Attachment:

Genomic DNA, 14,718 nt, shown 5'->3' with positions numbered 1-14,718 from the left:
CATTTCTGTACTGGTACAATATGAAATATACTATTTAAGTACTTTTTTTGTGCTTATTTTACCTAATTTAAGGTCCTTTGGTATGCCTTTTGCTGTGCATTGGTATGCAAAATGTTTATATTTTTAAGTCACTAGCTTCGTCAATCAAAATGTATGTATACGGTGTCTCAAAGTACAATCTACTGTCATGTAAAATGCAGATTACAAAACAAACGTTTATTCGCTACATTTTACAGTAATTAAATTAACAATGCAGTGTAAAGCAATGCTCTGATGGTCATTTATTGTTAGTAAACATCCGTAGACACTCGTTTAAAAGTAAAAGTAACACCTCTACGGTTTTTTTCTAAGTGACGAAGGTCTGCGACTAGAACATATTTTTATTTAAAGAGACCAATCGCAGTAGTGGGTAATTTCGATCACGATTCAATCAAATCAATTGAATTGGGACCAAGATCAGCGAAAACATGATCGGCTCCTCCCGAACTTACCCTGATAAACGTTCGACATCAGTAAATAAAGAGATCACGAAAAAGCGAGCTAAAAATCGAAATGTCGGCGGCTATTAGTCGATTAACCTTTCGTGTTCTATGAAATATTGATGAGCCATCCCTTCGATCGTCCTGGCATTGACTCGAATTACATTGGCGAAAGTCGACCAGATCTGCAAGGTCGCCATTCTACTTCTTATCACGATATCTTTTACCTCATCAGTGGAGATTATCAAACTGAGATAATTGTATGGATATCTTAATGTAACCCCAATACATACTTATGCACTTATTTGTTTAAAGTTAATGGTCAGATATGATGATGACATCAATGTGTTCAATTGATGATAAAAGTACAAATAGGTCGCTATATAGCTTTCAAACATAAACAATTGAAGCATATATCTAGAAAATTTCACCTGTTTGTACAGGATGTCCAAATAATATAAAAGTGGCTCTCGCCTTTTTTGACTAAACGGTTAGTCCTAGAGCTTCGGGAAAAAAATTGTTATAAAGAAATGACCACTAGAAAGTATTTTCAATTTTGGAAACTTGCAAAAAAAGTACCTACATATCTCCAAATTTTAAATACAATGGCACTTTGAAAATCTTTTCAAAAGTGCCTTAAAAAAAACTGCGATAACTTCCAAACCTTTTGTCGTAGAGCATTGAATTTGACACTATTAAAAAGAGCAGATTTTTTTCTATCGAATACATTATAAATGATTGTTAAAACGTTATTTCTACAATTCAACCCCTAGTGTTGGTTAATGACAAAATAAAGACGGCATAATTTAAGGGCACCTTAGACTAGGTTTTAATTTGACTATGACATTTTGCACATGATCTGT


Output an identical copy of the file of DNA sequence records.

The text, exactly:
Genomic DNA, 14,718 nt, shown 5'->3' with positions numbered 1-14,718 from the left:
CATTTCTGTACTGGTACAATATGAAATATACTATTTAAGTACTTTTTTTGTGCTTATTTTACCTAATTTAAGGTCCTTTGGTATGCCTTTTGCTGTGCATTGGTATGCAAAATGTTTATATTTTTAAGTCACTAGCTTCGTCAATCAAAATGTATGTATACGGTGTCTCAAAGTACAATCTACTGTCATGTAAAATGCAGATTACAAAACAAACGTTTATTCGCTACATTTTACAGTAATTAAATTAACAATGCAGTGTAAAGCAATGCTCTGATGGTCATTTATTGTTAGTAAACATCCGTAGACACTCGTTTAAAAGTAAAAGTAACACCTCTACGGTTTTTTTCTAAGTGACGAAGGTCTGCGACTAGAACATATTTTTATTTAAAGAGACCAATCGCAGTAGTGGGTAATTTCGATCACGATTCAATCAAATCAATTGAATTGGGACCAAGATCAGCGAAAACATGATCGGCTCCTCCCGAACTTACCCTGATAAACGTTCGACATCAGTAAATAAAGAGATCACGAAAAAGCGAGCTAAAAATCGAAATGTCGGCGGCTATTAGTCGATTAACCTTTCGTGTTCTATGAAATATTGATGAGCCATCCCTTCGATCGTCCTGGCATTGACTCGAATTACATTGGCGAAAGTCGACCAGATCTGCAAGGTCGCCATTCTACTTCTTATCACGATATCTTTTACCTCATCAGTGGAGATTATCAAACTGAGATAATTGTATGGATATCTTAATGTAACCCCAATACATACTTATGCACTTATTTGTTTAAAGTTAATGGTCAGATATGATGATGACATCAATGTGTTCAATTGATGATAAAAGTACAAATAGGTCGCTATATAGCTTTCAAACATAAACAATTGAAGCATATATCTAGAAAATTTCACCTGTTTGTACAGGATGTCCAAATAATATAAAAGTGGCTCTCGCCTTTTTTGACTAAACGGTTAGTCCTAGAGCTTCGGGAAAAAAATTGTTATAAAGAAATGACCACTAGAAAGTATTTTCAATTTTGGAAACTTGCAAAAAAAGTACCTACATATCTCCAAATTTTAAATACAATGGCACTTTGAAAATCTTTTCAAAAGTGCCTTAAAAAAAACTGCGATAACTTCCAAACCTTTTGTCGTAGAGCATTGAATTTGACACTATTAAAAAGAGCAGATTTTTTTCTATCGAATACATTATAAATGATTGTTAAAACGTTATTTCTACAATTCAACCCCTAGTGTTGGTTAATGACAAAATAAAGACGGCATAATTTAAGGGCACCTTAGACTAGGTTTTAATTTGACTATGACATTTTGCACATGATCTGT